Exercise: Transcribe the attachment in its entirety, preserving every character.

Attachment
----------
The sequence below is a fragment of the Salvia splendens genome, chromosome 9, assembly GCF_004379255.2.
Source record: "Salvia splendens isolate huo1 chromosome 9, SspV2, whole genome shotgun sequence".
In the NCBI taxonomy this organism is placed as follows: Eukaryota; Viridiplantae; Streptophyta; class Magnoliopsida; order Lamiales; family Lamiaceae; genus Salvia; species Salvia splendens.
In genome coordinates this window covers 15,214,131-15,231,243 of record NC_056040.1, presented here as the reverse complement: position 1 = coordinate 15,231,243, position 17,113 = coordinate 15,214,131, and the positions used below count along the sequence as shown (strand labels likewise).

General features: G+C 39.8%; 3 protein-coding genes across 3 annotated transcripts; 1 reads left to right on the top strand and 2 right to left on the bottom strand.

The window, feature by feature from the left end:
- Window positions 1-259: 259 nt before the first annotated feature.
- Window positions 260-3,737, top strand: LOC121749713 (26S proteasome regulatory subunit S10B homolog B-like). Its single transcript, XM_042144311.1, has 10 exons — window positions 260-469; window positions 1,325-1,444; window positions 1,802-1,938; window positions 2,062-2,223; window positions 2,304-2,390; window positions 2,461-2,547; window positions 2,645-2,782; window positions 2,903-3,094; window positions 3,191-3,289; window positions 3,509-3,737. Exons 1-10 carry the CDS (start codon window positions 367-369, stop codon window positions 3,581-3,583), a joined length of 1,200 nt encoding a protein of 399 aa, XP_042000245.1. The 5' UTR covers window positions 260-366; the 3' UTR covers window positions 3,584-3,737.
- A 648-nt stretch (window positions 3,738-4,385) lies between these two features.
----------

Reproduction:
The sequence below is a fragment of the Salvia splendens genome, chromosome 9, assembly GCF_004379255.2.
Source record: "Salvia splendens isolate huo1 chromosome 9, SspV2, whole genome shotgun sequence".
In the NCBI taxonomy this organism is placed as follows: Eukaryota; Viridiplantae; Streptophyta; class Magnoliopsida; order Lamiales; family Lamiaceae; genus Salvia; species Salvia splendens.
In genome coordinates this window covers 15,214,131-15,231,243 of record NC_056040.1, presented here as the reverse complement: position 1 = coordinate 15,231,243, position 17,113 = coordinate 15,214,131, and the positions used below count along the sequence as shown (strand labels likewise).

General features: G+C 39.8%; 3 protein-coding genes across 3 annotated transcripts; 1 reads left to right on the top strand and 2 right to left on the bottom strand.

The window, feature by feature from the left end:
- Window positions 1-259: 259 nt before the first annotated feature.
- Window positions 260-3,737, top strand: LOC121749713 (26S proteasome regulatory subunit S10B homolog B-like). Its single transcript, XM_042144311.1, has 10 exons — window positions 260-469; window positions 1,325-1,444; window positions 1,802-1,938; window positions 2,062-2,223; window positions 2,304-2,390; window positions 2,461-2,547; window positions 2,645-2,782; window positions 2,903-3,094; window positions 3,191-3,289; window positions 3,509-3,737. Exons 1-10 carry the CDS (start codon window positions 367-369, stop codon window positions 3,581-3,583), a joined length of 1,200 nt encoding a protein of 399 aa, XP_042000245.1. The 5' UTR covers window positions 260-366; the 3' UTR covers window positions 3,584-3,737.
- A 648-nt stretch (window positions 3,738-4,385) lies between these two features.